Returning to your normal programming of nutrients and how great they are.
The brain is made of significant amounts of cholesterol and statins, I seem to recall, are associated with dementia for this reason.
Jennifer, your research and how you described cholesterol as a calcium cap with electrical destructive power coincides with my research of how calcium efflux is increased with emf: https://romanshapoval.substack.com/p/how-flu-is-an-electrical-illness
Don't statins also lower testosterone, and by that factor human growth hormone, which would also not help neurodegeneration?
I lost the statin argument not having any medical standing. I'm helping care for a family member with alzheimers and their neurologist took her off one of the statins and months later we got a message from a lab tech demanding to know why she was taken off the statin.
I brought as much research and studies as the primary care giver/guardian would tolerate in a twenty minute reading session. They seemed unconvinced and ready to be spoonfed whatever pharmacaptured crap a lab tech or bought doc will tell them. It's frustrating but I really do not have any medical standing and can only differ to a system that I no longer trust.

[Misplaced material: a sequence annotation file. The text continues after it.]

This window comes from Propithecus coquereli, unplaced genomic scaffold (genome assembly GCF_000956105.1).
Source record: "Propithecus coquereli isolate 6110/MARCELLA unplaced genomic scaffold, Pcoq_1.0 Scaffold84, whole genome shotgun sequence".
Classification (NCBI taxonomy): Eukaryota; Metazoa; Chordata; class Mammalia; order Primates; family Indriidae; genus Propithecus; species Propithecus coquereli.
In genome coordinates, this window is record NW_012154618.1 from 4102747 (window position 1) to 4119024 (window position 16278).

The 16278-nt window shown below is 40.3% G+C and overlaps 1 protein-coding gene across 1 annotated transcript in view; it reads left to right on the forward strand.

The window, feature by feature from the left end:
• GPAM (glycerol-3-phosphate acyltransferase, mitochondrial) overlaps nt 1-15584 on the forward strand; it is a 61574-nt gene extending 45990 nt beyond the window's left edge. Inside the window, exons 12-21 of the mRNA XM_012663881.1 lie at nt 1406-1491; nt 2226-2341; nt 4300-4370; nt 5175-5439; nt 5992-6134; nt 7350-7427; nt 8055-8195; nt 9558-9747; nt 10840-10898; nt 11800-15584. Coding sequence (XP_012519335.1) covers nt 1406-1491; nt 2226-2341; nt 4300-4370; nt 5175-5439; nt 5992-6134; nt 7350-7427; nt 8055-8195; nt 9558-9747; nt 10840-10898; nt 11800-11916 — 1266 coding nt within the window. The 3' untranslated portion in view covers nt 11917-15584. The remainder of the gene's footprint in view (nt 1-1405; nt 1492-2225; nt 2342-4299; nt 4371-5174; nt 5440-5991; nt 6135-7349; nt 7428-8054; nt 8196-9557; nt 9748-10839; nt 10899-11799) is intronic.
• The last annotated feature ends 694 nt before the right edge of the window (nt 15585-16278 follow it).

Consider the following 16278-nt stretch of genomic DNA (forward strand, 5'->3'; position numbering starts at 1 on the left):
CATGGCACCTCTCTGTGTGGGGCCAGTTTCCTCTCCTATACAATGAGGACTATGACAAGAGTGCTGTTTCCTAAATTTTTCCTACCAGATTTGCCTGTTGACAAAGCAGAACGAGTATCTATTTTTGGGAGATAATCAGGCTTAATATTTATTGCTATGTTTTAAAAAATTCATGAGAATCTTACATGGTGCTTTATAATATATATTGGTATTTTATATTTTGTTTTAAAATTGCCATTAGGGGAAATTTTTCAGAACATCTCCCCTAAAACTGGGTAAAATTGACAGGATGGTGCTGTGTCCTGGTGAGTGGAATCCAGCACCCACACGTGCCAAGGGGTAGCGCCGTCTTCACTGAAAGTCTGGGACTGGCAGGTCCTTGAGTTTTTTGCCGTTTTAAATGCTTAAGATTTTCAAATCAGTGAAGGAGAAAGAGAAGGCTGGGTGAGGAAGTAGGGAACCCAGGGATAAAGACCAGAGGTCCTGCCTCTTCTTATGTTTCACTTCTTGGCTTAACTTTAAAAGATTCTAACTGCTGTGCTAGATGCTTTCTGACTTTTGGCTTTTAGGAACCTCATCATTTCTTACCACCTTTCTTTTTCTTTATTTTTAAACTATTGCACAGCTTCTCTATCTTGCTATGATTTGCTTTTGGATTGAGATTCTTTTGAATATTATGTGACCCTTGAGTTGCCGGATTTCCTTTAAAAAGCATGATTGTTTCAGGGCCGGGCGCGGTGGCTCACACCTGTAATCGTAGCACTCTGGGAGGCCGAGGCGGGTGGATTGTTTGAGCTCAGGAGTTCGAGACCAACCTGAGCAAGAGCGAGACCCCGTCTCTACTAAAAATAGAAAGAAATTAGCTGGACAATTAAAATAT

Long story short I stopped my statin a few weeks ago.
Now what should I do? How much magnesium should I take a day? Right now I’m taking 375 mg of mixed OTC magnesium. I have always wondered if I should take more.
Any other recommendations that I could be missing?
Would the use of a water soluble stain instead of a fat soluble statin help reduce the dementia in the brain?
"The prevalence of moderate to severe brain atherosclerosis was 54% among 1905-1914 births, 37% for 1915-1919, 30% for 1920-1924, and 22% for 1925-1930, while moderate/severe arteriolosclerosis ranged from 44% for those born from 1905-1914 to 28% from 1925-1930 (χ2 test: P<0.001 across birth year categories). However, there were no differences in age-standardized prevalence of gross chronic infarcts over time, and microinfarcts were more prevalent with later year of birth."
There are SO many variables here, and in these time frames, that I think it irresponsible journalism to lay it at the feet of one (statins) on the basis of sheer speculation. There is not even a speck of data cited for statin use in these populations, or comparators to non-dementia populations.
Also, why more micro-infarcts? Particularly in an era with MORE aggressive treatment of hypertension?
There is still much to understand about tau protein, amyloid, and dementias.